You can do your bit to help tackle the global issue of plastic pollution by cleaning the beaches where many turtles lay eggs in the south. Although this may be one of the more mundane aspects of the program, its importance cannot be underestimated. The volunteer’s efforts are recognised positively by the Wildlife Department. It is not uncommon that after one beach clean we have collected up to 20 bags of litter!
As a turtle conservation volunteer in Sri Lanka, you may also wish to get involved with community awareness education. The purpose of these sessions is to educate local young Sri Lankans in the local communities about the importance of protecting these endangered species.
From factual presentations on sea turtles to information on what the community can do to aid marine conservation, we aim to introduce the concept of conservation on a community level and so bring about long term change. Please note these sessions run on an ad hoc basis. If it is something you are interested in then please speak with our local team, who can help to make the appropriate arrangements.
As an elephant volunteer in Thailand with PMGY, you will have the unique chance to work behind the scenes to care for rescued elephants. Eager and passionate volunteers are required to assist with the general upkeep of the project throughout the year. The centre works to rescue and rehabilitate elephants within Thailand. With our team on this Thailand volunteer program, you will have an amazing chance to help care for these gentle giants.
Your Volunteer Role & Typical Working Day
Thailand elephant conservation volunteers are required to support and assist with the day-to-day operations at the volunteer project. This includes (but is not limited to): preparing and distributing food, preparing and distributing behavioural enrichments, assisting with environmental enrichments, cleaning the land, and general maintenance, including maintaining forest areas.
As an elephant volunteer in Thailand, the working day starts at 6:30am at the Volunteer House. The Volunteer House is where all organisation and orientation of volunteers is based. On the Thailand elephant volunteer program, you will normally finish work around 5pm. There will be several breaks throughout the day for breakfast, lunch and water and toilet breaks. Volunteers are expected to work 6 days a week with one day off. The Volunteer House is based on-site at the rescue centre. Although volunteer work with elephants in Thailand is very physically and mentally demanding, the end result is always well worth it. Participating in Thailand with elephants is tremendously rewarding.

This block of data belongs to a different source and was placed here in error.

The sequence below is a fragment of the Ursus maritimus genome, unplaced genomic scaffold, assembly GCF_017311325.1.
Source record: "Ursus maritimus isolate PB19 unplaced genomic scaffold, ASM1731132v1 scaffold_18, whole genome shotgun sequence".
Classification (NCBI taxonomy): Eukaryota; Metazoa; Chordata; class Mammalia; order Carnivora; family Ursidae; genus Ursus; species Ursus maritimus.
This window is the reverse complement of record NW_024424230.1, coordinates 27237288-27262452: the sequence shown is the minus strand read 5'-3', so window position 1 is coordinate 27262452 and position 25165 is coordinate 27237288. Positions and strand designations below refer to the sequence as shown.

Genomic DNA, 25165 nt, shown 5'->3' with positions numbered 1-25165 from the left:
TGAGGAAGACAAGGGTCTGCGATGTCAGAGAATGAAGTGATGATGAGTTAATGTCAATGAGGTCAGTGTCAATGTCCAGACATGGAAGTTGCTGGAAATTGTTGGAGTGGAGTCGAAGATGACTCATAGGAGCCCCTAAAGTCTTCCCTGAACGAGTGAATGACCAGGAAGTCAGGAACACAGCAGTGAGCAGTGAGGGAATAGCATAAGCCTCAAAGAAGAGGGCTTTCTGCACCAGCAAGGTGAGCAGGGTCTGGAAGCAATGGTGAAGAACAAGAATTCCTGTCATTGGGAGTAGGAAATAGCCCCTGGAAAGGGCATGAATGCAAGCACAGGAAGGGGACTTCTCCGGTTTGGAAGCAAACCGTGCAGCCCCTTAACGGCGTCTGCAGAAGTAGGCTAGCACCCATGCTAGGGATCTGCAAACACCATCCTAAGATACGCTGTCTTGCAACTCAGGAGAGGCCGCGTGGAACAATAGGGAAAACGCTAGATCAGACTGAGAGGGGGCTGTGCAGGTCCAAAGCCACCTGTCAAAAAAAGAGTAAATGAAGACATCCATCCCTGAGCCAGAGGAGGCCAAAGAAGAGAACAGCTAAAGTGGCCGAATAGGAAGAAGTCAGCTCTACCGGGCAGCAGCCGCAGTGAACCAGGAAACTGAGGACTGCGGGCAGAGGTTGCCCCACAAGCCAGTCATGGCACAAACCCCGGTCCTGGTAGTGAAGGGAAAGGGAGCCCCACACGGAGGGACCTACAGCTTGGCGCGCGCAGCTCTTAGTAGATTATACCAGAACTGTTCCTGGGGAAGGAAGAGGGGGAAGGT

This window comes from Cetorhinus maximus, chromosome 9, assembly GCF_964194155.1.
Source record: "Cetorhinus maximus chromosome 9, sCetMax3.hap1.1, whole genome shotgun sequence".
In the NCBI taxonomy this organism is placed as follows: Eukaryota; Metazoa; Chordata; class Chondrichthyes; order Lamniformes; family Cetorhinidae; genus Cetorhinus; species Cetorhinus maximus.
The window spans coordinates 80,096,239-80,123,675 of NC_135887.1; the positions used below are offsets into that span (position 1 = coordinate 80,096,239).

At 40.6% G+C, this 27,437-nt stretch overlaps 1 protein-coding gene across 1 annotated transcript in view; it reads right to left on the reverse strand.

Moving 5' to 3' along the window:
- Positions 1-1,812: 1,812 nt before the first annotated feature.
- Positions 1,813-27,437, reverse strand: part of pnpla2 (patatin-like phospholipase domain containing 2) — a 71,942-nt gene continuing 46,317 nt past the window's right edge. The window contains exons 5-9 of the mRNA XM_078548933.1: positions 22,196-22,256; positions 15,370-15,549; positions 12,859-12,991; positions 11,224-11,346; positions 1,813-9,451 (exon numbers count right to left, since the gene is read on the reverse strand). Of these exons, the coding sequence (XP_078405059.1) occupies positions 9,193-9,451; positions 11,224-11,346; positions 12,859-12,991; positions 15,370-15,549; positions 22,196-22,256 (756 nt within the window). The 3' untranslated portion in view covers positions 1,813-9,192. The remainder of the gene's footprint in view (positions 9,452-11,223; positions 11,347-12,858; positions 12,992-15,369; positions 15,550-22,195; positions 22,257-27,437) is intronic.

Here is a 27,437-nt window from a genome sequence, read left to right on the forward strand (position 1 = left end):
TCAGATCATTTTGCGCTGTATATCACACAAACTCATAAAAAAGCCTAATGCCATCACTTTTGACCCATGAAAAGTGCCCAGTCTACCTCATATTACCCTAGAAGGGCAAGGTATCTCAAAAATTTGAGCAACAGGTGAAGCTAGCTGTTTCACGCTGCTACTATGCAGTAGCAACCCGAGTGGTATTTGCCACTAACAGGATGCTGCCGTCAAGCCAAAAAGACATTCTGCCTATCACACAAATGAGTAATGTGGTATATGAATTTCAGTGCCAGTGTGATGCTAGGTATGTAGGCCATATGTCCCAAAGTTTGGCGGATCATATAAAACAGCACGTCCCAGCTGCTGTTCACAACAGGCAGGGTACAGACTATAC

As an elephant volunteer in Thailand , you will stay on-site at the animal centre. This means that external transport is not required. Any required transport for the needs of the project will be included in your Program Fee.
As a PMGY volunteer with animals in Thailand, you will have the unique opportunity to work behind the scenes to care for animals. Enthusiastic and passionate volunteers are required to assist with the general upkeep of the project throughout the year. The centre works to rescue and rehabilitate animals within Thailand. With our team, you will have an amazing opportunity to care for a wide variety of rescued animals.
Your Volunteer Role & Typical Teaching Day
Volunteers with animals in Thailand are required to support and assist with the day-to-day operations of the project. This includes (but is not limited to): preparing and distributing food, preparing and distributing behavioural enrichments, assisting with environmental enrichments, cleaning enclosures, scrubbing animal pools and general maintenance, including maintaining forest areas in the local area.
The working day for a volunteer with wildlife in Thailand starts at 6:30am at the Volunteer House. The Volunteer House is where all organisation and orientation of volunteers is based. Volunteers will normally finish work around 5pm, with several breaks throughout the day for breakfast, lunch and water and toilet breaks. Volunteers are expected to work 6 days a week, with one day off. The Volunteer House is based on-site at the animal rescue centre.
As a volunteer with elephants in Thailand, you will stay on-site at the animal centre. This means that external transport is not required. Any required transport for the needs of the project will be included in your Program Fee.
The work as an animal volunteer in Thailand is very physically and mentally demanding, but the end result is always well worth it. Volunteer coordinators will assign volunteers to groups each day. The groups are managed by team leaders – longer-term experienced volunteers who assist and guide their teams throughout daily tasks.